NASHVILLE, Tenn. — Outside the courtroom, James F. Neal had an amiable, backslapping way with friends and foes alike. Inside the chamber, the face of one of America's greatest trial lawyers often became fixed in a steely gaze.
The attorney who regularly grabbed national headlines — whether prosecuting Jimmy Hoffa or key Watergate figures, or defending Elvis Presley's doctor or the Exxon Corp. after the Alaska oil spill — died Thursday night in Nashville. He was 81.
In the words of Fred Thompson, already a lawyer in real life before he became one on TV, "Jim Neal was the greatest trial lawyer of his time."
For former Vice President Al Gore, Neal was a "brilliant attorney" and close friend. "As a prosecutor, he served our nation with brilliance and dedication at a time when his skill was greatly needed by the American people," Gore said in a statement.
And prosecute, by all accounts, was something Neal did well.
The government had tried four times to convict the Teamsters president Hoffa before Neal got it done in 1964 in a jury-tampering case. As a special prosecutor, Neal later put Watergate conspirators John Mitchell, Robert Haldeman and John Erlichman behind bars in the twilight of the Richard Nixon presidency.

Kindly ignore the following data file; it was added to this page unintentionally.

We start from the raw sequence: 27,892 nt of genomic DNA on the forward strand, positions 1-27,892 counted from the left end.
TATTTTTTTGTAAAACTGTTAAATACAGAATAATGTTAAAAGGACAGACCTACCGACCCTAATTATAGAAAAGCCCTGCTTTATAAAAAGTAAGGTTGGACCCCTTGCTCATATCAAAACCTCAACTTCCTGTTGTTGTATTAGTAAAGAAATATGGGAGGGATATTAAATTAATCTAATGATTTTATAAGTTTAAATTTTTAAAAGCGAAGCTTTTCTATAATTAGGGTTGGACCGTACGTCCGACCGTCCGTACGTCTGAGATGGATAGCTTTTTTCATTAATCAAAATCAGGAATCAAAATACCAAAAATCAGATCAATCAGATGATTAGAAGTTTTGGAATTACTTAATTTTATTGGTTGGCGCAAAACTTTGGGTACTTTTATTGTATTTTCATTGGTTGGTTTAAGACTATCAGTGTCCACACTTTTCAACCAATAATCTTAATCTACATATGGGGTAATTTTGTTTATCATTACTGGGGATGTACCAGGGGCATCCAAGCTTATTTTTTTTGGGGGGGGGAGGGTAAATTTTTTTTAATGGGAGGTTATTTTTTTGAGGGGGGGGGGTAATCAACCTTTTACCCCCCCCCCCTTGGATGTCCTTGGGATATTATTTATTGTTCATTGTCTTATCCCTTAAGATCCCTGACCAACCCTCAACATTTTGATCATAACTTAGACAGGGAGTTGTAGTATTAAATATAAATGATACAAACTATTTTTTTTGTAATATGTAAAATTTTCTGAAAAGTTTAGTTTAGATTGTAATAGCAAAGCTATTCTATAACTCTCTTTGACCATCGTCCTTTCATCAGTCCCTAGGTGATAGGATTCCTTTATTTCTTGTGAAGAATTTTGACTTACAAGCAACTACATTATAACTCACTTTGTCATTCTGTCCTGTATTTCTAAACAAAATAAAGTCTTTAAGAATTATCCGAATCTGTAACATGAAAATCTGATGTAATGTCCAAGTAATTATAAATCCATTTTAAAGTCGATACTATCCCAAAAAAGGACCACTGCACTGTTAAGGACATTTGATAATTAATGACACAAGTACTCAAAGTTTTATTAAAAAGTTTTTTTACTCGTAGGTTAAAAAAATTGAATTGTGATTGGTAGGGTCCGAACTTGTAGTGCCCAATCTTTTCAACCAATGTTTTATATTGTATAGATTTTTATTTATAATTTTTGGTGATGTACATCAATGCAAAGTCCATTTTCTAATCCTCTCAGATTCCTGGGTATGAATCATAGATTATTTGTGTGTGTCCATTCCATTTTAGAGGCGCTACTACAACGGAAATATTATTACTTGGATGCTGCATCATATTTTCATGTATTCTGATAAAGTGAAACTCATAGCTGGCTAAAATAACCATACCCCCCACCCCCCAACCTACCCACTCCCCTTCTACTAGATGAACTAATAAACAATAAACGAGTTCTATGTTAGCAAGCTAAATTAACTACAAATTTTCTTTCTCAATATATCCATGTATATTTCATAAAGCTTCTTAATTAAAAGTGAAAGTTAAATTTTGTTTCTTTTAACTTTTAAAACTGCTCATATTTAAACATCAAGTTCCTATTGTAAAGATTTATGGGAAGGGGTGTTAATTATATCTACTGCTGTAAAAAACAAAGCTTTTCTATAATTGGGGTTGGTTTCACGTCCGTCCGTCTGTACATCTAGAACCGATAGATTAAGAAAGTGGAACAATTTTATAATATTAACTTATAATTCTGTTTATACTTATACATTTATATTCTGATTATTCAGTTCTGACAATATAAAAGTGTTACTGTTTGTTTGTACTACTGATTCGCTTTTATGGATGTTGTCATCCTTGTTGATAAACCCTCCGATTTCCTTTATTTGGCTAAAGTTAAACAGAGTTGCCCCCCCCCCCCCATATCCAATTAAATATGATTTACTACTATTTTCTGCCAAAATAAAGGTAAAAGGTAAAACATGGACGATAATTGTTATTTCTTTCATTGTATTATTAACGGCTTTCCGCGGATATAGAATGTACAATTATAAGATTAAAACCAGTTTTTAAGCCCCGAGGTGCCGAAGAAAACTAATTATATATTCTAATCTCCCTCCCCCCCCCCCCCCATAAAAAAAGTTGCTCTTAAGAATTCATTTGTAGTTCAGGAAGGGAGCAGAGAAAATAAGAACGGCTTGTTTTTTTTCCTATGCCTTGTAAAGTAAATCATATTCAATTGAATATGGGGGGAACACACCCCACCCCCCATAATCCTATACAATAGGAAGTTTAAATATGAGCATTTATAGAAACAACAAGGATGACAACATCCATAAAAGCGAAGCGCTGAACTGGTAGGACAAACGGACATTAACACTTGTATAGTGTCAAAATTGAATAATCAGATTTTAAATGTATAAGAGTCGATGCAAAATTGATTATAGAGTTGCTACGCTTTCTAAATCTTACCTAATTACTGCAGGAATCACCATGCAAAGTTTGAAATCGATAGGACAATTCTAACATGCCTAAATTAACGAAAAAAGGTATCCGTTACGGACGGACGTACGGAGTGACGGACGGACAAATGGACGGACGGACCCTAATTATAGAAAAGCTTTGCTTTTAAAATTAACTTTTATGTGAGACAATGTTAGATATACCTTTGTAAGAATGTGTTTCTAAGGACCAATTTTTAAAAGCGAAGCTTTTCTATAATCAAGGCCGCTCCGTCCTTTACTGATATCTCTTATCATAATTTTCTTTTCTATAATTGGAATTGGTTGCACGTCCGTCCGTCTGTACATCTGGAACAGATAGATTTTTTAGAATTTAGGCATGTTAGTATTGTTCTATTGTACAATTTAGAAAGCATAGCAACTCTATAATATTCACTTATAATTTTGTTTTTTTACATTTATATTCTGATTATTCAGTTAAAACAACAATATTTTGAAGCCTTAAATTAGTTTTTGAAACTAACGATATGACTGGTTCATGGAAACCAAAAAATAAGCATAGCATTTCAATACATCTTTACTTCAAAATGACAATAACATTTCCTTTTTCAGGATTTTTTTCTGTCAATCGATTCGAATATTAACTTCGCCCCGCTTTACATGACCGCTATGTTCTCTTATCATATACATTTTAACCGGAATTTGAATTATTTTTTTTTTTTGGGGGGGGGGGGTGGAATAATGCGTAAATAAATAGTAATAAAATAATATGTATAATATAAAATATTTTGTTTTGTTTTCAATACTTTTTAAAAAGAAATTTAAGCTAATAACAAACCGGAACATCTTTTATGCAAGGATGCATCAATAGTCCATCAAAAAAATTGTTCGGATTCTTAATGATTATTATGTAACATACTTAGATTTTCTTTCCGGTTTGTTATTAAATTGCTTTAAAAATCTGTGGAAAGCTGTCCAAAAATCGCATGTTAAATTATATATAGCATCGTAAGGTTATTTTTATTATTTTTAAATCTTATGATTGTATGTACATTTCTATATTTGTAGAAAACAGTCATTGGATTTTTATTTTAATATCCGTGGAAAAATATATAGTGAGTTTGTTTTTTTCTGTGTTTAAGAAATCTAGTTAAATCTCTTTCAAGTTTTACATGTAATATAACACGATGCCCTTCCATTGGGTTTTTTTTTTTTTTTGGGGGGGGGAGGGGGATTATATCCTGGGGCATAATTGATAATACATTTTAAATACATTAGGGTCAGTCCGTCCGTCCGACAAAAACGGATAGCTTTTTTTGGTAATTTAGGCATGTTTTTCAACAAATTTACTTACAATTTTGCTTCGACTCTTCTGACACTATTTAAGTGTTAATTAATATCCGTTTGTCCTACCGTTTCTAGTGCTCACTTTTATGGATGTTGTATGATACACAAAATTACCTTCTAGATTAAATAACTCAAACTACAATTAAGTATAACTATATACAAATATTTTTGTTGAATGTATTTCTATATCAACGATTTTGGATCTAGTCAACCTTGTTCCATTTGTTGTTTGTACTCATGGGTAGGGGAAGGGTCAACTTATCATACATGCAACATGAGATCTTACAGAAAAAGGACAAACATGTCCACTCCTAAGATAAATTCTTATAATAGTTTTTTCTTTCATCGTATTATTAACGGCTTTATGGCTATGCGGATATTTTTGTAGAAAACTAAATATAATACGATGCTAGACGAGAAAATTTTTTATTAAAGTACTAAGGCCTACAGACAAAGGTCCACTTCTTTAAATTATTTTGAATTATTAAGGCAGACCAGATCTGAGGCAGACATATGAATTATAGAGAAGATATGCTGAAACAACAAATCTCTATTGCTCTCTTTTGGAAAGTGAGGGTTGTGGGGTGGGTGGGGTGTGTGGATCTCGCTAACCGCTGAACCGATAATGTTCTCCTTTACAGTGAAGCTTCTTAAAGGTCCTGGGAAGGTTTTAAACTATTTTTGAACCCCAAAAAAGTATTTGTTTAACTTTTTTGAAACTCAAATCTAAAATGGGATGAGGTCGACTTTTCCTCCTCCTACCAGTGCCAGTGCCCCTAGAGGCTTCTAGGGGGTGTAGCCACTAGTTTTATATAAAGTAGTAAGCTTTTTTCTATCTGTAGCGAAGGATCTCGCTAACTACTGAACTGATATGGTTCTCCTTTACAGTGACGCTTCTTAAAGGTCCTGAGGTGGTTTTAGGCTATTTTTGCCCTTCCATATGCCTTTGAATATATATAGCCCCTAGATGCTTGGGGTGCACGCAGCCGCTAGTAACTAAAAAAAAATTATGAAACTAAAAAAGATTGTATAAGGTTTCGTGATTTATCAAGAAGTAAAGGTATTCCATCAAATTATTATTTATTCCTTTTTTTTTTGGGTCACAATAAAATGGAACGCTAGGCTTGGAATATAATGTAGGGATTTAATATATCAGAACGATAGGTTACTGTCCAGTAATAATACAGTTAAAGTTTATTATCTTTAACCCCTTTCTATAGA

And not only prosecute.
In private practice, Neal successfully defended Ford Motor Co. against reckless homicide charges in Indiana after the gas tank of a 1973 Ford Pinto exploded, killing the car's driver.
In 1981, he successfully defended Dr. George Nichopoulos of Memphis against charges that he overprescribed drugs to the late crooner Presley.
Neal's rise to prominence began in 1964. As a special assistant to then-U.S. Attorney General Robert Kennedy, Neal succeeded in convicting Hoffa, sending him to prison.
In private practice, Neal developed a reputation for his dogged defense of clients facing a tide of adverse public opinion.
"If you got in serious in trouble, that's who you wanted," said George Barrett, a prominent civil rights attorney and classmate of Neal's in law school at Vanderbilt University.
After actor Vic Morrow and two others died in 1982 during filming of the movie "Twilight Zone," Neal successfully defended director John Landis in 1987 against charges of involuntary manslaughter.
No lawyer wins all his cases and neither did Neal.
He was hired in 1990 to represent the Exxon Corp., which was charged with polluting the Alaska shoreline with the Exxon Valdez oil tanker spill. The company settled for what was then a record $1 billion and pleaded guilty to four misdemeanors.
Neal, who grew up on a Tennessee farm, was a graduate of the University of Wyoming and Vanderbilt University School of Law in Nashville. He received his Master of Law degree from Georgetown University in Washington.
He was U.S. attorney for Middle Tennessee from 1964 to 1966. Neal then entered private practice and in 1973 was called to Washington to become chief trial lawyer for the Watergate special prosecutor's office.
In 1982, he was chief counsel to a special U.S. Senate committee that investigated the federal government's Abscam bribery allegations.
Neal was very animated, slapping people on the back and calling them "pal." In the courtroom he was intensely competitive, but he expressed a liking for many he met in court.
As he told The Associated Press in a 1981 interview, "Jurors are people. I like people. All kinds of people."